Congressional leaders receive briefing on Trump campaign informant
25 May 2018
Justice Department and intelligence officials conducted briefings Thursday for congressional leaders of both parties on the FBI’s use of a confidential informant to meet with three advisers to the Trump campaign during the 2016 election.
The informant, Stefan Halper, a longtime national security official in Republican administrations going back to Richard Nixon, was tasked by the FBI to approach two Trump foreign policy advisers, George Papadopoulos and Carter Page, and a campaign co-chairman, Sam Clovis, to discuss their contacts with Russian government officials.
Halper’s activities were only the tip of the iceberg, however, in the massive intervention by the US military-intelligence apparatus into the 2016 campaign, with rival factions within the state seeking to promote or undermine Clinton or Trump, and in that way determine the outcome of the election and select the next “commander-in-chief” for American imperialism.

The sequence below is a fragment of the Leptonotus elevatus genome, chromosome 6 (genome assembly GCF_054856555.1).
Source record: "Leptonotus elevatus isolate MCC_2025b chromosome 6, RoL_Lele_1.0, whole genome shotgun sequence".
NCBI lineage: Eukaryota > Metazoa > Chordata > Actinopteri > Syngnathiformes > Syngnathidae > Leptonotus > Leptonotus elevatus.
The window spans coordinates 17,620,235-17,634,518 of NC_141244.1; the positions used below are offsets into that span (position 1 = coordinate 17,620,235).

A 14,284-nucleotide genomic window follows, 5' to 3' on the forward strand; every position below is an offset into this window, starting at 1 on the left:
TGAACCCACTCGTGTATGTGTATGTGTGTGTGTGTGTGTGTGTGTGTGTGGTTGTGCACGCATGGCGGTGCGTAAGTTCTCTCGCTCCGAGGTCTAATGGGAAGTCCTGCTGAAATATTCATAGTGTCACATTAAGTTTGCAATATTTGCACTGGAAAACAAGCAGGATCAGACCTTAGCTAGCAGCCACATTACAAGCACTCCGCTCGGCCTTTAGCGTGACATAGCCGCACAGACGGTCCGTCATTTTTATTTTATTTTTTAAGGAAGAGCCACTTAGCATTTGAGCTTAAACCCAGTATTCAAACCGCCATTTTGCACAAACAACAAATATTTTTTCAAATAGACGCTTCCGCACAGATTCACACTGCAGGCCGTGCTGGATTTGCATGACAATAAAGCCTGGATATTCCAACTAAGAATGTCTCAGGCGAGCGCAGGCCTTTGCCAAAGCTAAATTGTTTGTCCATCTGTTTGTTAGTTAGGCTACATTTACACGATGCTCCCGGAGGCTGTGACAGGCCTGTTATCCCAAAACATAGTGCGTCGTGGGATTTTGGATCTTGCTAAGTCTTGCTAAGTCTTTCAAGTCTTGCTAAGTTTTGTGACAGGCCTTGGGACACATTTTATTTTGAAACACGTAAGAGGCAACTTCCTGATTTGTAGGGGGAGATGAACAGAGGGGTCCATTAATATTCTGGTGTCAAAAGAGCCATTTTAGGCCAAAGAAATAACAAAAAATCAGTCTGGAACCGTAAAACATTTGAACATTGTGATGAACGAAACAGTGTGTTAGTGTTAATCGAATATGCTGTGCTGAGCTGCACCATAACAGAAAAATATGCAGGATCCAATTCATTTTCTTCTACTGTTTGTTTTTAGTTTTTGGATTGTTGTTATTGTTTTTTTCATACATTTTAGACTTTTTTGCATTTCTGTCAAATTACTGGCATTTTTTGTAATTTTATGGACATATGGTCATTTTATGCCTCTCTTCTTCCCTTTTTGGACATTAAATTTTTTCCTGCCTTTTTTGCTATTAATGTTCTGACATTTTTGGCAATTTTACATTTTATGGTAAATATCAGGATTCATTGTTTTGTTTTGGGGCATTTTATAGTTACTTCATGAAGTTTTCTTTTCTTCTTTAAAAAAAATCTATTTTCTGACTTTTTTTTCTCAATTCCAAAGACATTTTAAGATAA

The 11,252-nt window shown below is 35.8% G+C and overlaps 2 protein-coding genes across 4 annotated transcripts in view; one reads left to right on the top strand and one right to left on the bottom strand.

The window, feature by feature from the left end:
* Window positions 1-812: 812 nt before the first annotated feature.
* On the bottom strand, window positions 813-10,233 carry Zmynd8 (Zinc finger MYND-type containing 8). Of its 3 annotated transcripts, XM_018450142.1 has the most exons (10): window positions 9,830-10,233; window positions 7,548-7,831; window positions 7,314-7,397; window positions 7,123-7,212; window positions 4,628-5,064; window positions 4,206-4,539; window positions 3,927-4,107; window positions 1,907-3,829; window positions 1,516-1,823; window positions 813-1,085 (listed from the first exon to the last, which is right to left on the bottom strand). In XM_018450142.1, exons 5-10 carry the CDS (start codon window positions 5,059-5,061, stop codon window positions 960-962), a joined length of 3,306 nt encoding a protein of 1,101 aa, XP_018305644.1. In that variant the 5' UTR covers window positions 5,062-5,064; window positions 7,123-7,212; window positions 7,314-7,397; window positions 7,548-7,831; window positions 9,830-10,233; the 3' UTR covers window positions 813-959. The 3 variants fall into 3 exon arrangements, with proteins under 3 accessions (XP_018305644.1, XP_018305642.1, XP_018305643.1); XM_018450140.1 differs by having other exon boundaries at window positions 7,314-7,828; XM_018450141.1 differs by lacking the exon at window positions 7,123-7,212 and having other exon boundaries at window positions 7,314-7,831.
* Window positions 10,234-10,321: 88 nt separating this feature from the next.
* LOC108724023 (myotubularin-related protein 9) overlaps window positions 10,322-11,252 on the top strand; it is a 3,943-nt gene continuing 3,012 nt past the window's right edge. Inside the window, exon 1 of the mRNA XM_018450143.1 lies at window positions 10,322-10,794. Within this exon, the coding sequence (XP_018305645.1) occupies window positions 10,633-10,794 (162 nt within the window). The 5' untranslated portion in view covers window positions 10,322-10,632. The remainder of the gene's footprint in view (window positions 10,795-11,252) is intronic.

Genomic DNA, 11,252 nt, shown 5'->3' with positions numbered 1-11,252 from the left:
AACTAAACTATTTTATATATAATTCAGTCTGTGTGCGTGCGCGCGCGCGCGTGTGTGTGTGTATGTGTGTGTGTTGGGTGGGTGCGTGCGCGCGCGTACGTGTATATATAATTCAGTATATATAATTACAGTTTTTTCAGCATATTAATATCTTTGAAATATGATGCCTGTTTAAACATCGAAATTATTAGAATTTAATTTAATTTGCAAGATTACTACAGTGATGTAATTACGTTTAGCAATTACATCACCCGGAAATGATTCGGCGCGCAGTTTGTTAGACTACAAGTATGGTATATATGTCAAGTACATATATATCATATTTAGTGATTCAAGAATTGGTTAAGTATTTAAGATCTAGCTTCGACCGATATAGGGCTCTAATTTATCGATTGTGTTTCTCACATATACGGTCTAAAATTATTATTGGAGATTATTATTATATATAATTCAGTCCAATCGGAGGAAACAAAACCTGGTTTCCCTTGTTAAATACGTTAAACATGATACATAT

The lengthy public wrangling between congressional Democrats, congressional Republicans and the White House has served mainly to conceal the implications of this state intervention into the 2016 campaign, whose gigantic scale entirely dwarfs the supposed “Russian meddling.”
Trump, for his own reasons, has been denouncing the “deep state” conspiracy against his campaign in a series of harshly worded tweets in which he has branded the use of an FBI informant as “Spygate,” and declared it to be “one of the biggest political scandals in US history.”
In response, Trump’s Democratic Party critics are adamantly defending FBI and CIA spying on the 2016 campaigns, claiming it was a legitimate defense of “national security” against supposed Russian interference.